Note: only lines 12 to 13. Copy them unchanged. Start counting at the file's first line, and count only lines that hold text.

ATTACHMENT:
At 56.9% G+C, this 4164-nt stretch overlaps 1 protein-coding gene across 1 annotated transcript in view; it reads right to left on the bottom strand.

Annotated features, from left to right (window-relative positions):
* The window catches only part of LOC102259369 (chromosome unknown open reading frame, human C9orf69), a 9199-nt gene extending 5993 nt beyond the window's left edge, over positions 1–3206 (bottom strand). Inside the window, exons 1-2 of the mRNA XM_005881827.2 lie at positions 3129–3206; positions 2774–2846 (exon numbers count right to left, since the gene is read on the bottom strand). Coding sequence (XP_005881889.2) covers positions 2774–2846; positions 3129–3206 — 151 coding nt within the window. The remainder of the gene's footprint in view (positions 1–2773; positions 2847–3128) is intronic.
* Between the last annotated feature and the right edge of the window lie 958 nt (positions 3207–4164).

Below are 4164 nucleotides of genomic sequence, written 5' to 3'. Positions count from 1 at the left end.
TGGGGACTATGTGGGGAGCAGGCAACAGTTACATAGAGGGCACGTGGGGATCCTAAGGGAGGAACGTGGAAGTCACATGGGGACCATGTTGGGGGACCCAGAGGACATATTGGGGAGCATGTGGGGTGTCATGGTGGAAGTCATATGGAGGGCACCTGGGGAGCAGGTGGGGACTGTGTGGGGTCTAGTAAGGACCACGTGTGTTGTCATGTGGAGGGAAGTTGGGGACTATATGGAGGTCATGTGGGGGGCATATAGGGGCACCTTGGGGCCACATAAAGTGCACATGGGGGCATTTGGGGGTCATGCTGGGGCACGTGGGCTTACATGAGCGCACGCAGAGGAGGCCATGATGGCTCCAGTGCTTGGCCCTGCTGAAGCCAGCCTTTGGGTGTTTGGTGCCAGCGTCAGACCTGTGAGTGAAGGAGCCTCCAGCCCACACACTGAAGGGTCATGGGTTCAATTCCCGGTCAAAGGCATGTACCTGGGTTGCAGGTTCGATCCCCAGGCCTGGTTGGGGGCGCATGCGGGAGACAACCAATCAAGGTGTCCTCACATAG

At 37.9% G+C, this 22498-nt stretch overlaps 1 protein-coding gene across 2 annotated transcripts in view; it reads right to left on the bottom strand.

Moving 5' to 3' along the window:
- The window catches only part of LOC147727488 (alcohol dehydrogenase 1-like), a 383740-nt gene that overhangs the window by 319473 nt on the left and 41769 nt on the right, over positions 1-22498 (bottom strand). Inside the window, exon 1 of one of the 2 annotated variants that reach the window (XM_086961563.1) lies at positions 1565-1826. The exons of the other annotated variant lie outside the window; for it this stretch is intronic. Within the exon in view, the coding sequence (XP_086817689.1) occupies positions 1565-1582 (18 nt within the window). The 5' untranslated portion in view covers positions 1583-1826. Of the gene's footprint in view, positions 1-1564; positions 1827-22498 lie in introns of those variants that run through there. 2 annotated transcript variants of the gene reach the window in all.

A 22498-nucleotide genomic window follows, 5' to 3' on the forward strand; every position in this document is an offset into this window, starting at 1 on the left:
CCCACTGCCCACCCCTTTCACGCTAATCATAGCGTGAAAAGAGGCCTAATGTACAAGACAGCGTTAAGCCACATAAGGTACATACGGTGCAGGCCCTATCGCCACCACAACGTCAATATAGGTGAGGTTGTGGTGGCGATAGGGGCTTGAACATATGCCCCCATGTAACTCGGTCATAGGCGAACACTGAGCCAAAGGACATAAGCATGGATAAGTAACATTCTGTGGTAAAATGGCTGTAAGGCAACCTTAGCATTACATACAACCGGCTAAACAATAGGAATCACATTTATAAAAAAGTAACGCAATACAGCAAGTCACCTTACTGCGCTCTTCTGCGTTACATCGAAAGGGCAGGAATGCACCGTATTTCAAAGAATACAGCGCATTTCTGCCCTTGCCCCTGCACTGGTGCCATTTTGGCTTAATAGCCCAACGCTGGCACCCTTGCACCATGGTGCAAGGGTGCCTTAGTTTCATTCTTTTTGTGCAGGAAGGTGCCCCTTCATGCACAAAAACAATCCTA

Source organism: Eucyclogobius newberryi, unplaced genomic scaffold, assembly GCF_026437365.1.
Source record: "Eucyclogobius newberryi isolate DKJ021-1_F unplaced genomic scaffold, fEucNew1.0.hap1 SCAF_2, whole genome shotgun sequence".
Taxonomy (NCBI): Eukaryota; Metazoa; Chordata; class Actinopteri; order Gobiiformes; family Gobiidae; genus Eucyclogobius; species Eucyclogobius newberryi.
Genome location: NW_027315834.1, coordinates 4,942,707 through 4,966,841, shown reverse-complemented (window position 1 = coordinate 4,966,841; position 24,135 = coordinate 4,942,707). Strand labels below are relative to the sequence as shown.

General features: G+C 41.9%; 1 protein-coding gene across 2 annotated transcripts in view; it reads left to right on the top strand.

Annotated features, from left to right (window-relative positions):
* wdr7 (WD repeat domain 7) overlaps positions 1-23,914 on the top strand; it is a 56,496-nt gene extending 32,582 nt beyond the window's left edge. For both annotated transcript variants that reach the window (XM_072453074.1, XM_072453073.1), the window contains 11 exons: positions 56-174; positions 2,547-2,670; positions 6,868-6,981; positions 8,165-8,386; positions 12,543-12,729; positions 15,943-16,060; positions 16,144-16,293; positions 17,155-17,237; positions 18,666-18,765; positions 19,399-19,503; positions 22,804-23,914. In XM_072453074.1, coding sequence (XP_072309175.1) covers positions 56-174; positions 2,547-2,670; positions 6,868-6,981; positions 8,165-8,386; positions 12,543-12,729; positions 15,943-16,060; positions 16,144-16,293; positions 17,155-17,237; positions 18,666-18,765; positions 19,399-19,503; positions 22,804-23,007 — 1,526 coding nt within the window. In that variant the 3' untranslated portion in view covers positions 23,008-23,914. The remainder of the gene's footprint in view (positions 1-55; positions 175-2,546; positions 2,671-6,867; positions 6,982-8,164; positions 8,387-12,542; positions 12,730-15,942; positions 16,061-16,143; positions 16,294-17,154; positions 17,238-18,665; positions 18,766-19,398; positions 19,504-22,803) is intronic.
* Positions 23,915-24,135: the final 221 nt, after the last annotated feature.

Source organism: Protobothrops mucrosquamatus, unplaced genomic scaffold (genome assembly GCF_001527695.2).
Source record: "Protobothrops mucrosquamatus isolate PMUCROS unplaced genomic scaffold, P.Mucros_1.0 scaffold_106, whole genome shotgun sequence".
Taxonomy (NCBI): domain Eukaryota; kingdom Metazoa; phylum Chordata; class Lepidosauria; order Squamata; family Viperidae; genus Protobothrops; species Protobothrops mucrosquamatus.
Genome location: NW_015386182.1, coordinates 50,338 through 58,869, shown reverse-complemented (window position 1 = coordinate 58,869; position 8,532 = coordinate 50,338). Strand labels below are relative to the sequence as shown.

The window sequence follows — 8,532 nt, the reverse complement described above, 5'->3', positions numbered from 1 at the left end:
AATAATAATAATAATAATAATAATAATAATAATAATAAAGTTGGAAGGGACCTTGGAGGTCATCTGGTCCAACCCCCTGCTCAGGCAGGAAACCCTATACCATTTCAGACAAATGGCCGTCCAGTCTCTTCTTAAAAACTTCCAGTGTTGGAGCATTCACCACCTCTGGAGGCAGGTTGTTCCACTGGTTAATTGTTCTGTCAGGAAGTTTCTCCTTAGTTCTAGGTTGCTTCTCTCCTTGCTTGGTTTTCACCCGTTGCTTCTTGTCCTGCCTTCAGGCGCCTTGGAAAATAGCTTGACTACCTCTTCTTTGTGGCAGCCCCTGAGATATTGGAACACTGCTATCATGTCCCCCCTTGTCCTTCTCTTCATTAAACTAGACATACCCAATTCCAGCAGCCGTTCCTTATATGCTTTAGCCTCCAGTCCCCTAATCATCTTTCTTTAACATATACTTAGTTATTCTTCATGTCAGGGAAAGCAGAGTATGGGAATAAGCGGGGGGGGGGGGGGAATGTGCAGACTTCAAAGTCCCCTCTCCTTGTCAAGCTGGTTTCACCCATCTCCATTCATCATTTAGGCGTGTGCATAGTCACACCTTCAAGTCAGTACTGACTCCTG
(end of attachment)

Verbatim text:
Source organism: Eucyclogobius newberryi, unplaced genomic scaffold, assembly GCF_026437365.1.
Source record: "Eucyclogobius newberryi isolate DKJ021-1_F unplaced genomic scaffold, fEucNew1.0.hap1 SCAF_2, whole genome shotgun sequence".